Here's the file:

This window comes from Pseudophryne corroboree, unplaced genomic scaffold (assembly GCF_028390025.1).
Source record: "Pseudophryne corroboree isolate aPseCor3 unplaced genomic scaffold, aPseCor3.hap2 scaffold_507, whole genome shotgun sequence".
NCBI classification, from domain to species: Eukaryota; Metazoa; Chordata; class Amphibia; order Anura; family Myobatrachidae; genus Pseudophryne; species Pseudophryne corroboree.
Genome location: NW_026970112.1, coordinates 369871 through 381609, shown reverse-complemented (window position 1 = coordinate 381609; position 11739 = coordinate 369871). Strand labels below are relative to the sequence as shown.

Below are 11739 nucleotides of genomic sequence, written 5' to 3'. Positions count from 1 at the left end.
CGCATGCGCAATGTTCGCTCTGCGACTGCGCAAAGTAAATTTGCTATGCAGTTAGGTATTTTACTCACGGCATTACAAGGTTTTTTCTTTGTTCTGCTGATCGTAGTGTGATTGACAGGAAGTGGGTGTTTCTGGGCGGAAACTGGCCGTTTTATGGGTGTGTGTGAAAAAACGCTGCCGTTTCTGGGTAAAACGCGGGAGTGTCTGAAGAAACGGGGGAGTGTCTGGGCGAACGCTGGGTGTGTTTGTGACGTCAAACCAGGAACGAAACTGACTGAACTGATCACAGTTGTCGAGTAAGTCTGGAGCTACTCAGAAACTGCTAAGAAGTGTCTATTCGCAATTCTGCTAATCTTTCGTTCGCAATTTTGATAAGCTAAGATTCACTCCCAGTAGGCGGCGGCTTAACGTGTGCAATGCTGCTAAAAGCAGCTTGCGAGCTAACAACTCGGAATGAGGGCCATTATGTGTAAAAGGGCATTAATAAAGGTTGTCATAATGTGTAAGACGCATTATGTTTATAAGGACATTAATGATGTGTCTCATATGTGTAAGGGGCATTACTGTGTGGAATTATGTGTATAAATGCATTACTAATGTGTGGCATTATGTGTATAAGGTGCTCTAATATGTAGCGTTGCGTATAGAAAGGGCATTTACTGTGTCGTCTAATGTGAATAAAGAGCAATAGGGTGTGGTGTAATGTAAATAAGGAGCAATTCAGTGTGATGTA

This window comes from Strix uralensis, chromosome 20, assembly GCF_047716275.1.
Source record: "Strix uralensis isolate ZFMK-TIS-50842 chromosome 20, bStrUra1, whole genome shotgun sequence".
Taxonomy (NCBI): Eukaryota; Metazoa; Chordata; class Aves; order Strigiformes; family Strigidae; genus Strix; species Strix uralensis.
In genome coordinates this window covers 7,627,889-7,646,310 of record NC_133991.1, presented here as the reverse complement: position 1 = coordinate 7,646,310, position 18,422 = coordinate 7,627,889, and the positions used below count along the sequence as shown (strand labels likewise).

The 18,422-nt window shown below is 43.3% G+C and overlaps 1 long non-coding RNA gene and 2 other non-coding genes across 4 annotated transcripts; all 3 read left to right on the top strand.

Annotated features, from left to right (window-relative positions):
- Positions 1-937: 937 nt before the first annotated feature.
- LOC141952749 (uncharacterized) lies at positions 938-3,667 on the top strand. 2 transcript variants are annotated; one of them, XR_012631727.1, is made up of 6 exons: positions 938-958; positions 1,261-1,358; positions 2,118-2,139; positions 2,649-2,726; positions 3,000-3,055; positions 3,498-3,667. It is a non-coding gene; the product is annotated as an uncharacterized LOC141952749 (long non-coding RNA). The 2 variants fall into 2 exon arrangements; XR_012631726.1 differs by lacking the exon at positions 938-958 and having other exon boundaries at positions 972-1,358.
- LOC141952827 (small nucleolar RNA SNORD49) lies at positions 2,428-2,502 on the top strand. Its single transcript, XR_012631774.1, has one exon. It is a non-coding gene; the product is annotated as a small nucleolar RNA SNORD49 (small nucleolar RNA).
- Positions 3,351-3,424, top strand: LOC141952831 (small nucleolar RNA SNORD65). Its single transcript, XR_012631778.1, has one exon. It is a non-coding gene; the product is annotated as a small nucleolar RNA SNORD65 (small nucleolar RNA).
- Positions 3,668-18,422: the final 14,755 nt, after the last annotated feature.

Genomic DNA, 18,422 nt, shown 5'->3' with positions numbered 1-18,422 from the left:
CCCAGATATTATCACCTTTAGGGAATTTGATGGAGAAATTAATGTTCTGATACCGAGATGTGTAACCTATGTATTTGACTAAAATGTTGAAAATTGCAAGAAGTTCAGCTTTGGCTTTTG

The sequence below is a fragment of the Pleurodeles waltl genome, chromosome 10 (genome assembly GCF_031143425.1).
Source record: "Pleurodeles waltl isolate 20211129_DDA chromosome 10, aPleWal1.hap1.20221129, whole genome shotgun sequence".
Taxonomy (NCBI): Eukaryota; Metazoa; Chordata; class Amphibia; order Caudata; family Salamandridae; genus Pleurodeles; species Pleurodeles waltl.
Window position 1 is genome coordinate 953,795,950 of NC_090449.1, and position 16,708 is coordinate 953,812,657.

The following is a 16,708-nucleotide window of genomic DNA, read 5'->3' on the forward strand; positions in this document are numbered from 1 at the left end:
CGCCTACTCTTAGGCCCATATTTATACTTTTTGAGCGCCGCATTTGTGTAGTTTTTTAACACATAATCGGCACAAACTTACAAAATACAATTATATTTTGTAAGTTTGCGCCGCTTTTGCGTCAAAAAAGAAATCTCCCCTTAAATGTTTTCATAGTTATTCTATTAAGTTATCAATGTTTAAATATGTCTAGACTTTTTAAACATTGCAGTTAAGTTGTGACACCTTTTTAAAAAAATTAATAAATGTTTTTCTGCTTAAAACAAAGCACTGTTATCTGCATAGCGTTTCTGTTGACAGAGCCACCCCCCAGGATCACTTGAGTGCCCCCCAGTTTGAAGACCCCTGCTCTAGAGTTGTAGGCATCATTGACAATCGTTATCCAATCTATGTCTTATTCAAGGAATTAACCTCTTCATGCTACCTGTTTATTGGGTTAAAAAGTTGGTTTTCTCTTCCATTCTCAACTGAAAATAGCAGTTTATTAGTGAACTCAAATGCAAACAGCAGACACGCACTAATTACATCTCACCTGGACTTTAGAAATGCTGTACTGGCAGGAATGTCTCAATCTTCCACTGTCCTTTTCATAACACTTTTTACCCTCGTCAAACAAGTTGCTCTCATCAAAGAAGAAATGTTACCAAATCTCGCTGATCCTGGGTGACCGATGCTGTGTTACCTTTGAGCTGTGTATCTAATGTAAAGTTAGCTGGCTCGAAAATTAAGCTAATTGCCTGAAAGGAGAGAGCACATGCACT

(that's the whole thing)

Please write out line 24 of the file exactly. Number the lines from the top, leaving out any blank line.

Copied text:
The following is a 16,708-nucleotide window of genomic DNA, read 5'->3' on the forward strand; positions in this document are numbered from 1 at the left end: